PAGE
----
It gives me great pleasure to introduce a brand new fiction imprint of The American University in Cairo Press, Hoopoe Fiction.
Hoopoe Fiction specialise in stories from the Middle East and as I’ve loved going to Egypt in the past and have lived and worked in New York, I thought I’d share an extract from one of the first books from Hoopoe Fiction that includes both those destinations, Embrace on Brooklyn Bridge by Ezzedine C. Fishere and translated by John Peate. Embrace on Brooklyn Bridge is published by Hoopoe in April 2017 and is available for pre-order here.
Not only do I have an extract, but you can enter to win a paperback copy of Embrace on Brooklyn Bridge at the bottom of this blog post.
Hoopoe is an imprint for engaged, open-minded readers hungry for outstanding fction that challenges headlines, re-imagines histories, and celebrates original storytelling. Through elegant paperback and digital editions, Hoopoe champions bold, contemporary writers from across the Middle East alongside some of the finest, groundbreaking authors of earlier generations. On the Hoopoe website, curious and adventurous readers from around the world will fnd new writing, interviews, and criticism from our authors, translators, and editors.
Embrace on Brooklyn Bridge
On the eve of Salma’s twenty-first birthday, scattered friends and family converge on New York for a celebration organized by Darwish, her obstinate grandfather. Each guest’s journey to this fated gathering takes on an unexpected significance, as they find themselves revisiting the choices they have made in life, and rethinking their relationships with one another and the country in which they live.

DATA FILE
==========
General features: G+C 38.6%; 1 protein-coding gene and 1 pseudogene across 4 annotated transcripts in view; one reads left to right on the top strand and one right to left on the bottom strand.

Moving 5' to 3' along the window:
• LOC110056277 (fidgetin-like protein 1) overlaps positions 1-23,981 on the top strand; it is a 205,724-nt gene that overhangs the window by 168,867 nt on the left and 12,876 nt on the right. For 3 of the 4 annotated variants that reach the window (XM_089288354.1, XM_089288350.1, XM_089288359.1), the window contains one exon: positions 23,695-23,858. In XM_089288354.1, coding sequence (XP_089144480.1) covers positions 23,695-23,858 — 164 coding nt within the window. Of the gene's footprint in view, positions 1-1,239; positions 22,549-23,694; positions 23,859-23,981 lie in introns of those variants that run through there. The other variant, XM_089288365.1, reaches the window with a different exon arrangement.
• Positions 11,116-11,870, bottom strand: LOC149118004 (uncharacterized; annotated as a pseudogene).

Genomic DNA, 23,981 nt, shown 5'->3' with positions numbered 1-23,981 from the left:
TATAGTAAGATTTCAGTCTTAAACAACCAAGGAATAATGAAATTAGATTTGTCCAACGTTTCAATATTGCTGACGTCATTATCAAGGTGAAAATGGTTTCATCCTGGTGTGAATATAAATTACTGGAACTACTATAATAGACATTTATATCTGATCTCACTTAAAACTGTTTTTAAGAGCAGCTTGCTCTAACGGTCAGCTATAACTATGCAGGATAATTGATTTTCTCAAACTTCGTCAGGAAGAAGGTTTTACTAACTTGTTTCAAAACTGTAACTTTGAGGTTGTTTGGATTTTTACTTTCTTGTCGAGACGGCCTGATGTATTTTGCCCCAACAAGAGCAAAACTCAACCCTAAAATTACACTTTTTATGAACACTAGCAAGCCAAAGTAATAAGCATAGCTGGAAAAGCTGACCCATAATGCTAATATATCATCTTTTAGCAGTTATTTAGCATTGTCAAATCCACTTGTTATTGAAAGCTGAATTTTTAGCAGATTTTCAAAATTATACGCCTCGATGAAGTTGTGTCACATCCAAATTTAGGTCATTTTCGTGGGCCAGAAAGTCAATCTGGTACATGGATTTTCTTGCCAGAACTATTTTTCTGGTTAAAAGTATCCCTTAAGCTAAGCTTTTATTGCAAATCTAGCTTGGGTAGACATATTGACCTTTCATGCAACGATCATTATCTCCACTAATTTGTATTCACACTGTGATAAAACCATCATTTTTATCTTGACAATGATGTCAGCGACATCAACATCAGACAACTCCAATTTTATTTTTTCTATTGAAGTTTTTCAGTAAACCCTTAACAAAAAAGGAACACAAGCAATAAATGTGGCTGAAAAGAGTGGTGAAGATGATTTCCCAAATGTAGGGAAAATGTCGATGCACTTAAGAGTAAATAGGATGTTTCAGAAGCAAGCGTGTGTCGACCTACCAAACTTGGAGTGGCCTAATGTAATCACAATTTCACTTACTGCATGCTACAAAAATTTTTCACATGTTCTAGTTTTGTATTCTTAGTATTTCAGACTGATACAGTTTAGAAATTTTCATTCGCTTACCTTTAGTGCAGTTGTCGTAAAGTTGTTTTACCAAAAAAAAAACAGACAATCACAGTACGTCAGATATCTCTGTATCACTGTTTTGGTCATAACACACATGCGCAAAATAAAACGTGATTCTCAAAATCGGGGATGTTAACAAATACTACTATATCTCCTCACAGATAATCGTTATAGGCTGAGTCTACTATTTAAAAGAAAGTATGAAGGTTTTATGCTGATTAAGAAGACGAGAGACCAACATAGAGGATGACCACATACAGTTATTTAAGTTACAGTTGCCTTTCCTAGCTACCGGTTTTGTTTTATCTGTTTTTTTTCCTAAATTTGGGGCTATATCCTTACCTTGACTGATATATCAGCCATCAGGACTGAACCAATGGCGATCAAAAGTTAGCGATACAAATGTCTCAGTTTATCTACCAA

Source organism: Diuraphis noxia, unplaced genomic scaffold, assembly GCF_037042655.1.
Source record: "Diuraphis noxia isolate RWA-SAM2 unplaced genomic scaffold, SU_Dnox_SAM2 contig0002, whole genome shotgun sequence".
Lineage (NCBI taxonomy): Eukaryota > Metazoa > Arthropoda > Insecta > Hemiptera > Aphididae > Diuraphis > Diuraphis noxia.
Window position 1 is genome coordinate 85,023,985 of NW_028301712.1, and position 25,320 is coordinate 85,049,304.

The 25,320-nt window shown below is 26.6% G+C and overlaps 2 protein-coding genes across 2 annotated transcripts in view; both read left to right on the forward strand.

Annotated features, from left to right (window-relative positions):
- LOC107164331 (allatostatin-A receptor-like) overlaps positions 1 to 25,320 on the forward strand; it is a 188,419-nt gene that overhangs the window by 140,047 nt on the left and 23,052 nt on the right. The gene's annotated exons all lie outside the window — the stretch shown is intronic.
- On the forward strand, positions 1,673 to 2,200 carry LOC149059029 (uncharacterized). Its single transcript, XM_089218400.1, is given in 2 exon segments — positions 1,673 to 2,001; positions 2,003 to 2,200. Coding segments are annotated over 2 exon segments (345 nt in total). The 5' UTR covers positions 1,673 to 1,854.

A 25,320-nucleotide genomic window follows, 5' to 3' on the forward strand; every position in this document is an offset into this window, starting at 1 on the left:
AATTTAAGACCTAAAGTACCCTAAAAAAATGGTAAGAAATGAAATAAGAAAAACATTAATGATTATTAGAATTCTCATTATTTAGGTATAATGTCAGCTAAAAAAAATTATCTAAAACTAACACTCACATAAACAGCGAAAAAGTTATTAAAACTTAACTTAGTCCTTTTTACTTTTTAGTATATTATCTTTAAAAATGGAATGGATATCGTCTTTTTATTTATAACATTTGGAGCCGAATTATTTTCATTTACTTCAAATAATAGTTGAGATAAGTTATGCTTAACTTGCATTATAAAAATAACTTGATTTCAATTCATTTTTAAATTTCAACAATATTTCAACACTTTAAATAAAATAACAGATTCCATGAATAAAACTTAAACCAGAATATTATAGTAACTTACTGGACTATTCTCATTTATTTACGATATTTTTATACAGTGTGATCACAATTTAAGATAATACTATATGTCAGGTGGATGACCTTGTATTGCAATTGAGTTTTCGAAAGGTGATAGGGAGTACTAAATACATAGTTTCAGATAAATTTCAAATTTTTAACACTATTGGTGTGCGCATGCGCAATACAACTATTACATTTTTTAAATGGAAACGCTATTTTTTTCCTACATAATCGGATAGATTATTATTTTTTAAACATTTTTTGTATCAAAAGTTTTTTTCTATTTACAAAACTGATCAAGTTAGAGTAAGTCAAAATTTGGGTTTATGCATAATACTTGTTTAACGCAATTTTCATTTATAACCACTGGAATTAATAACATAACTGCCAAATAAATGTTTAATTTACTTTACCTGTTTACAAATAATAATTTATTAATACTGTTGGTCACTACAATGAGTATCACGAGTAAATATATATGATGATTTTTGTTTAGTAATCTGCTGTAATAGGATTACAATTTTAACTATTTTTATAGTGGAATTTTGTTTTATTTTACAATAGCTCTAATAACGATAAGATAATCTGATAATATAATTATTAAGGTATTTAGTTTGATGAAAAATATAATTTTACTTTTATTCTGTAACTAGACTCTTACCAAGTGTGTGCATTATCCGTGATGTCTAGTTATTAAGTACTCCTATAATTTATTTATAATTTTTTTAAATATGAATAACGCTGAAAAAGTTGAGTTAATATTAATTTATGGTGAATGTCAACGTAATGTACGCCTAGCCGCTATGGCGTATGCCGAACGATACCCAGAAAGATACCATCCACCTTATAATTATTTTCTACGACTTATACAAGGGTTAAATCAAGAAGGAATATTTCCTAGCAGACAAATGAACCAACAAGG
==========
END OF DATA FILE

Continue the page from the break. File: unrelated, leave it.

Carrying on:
Traveling seamlessly between Egypt and the United States, Embrace on Brooklyn Bridge is a story about how we construct and shift our identities, and about a family’s search for home.
An Extract from Embrace on Brooklyn Bridge
He realized he wouldn’t leave much behind. He would die like everyone else did. Those who really loved him would remember him fondly; the rest would remember him the way they wanted. This didn’t matter to him. Darwish was seventy years old, and it actually felt like a blessing to know how much time he had left. It was a chance to put his affairs in order, with his own two hands, and to do what he had forgotten or been too lazy to do. From that time onward, he wouldn’t do anything he didn’t want to. He would flatter no one. He would spend no time on people he didn’t like. He wouldn’t make compromises or long-term plans. There was no long term anymore. He would do all the things he’d put off. He’d live in his remote log cabin on a lake in the woods or the mountains. He’d read books he’d never had time to pick up before. He’d write the book he’d always wanted to write: on the future of the Arabs. He’d spent his whole life studying Arab history. He had always dreamed of writing about their future, but his natural cautiousness prevented him. Now there was no point in being cautious. He would draft the book proposal and meet with the publisher early next week. Once he was in the cabin, he would begin writing.
Though he had spent five years in London writing up his doctoral thesis, he hadn’t met Jane there, but in Cairo, which surprised their small circle of friends. Jane was tall, slim, shapely, and beautiful, with long chestnut-brown hair, which she would either let hang around her shoulders or pin up with whatever was to hand, normally a pencil. She had come to Cairo for a year to learn Arabic, on some scholarship or another. She grew to love the city in all its chaos and ended up settling there. They gradually got to know each other, and grew closer until they ended up more or less living together in an apartment in Giza, behind the zoo.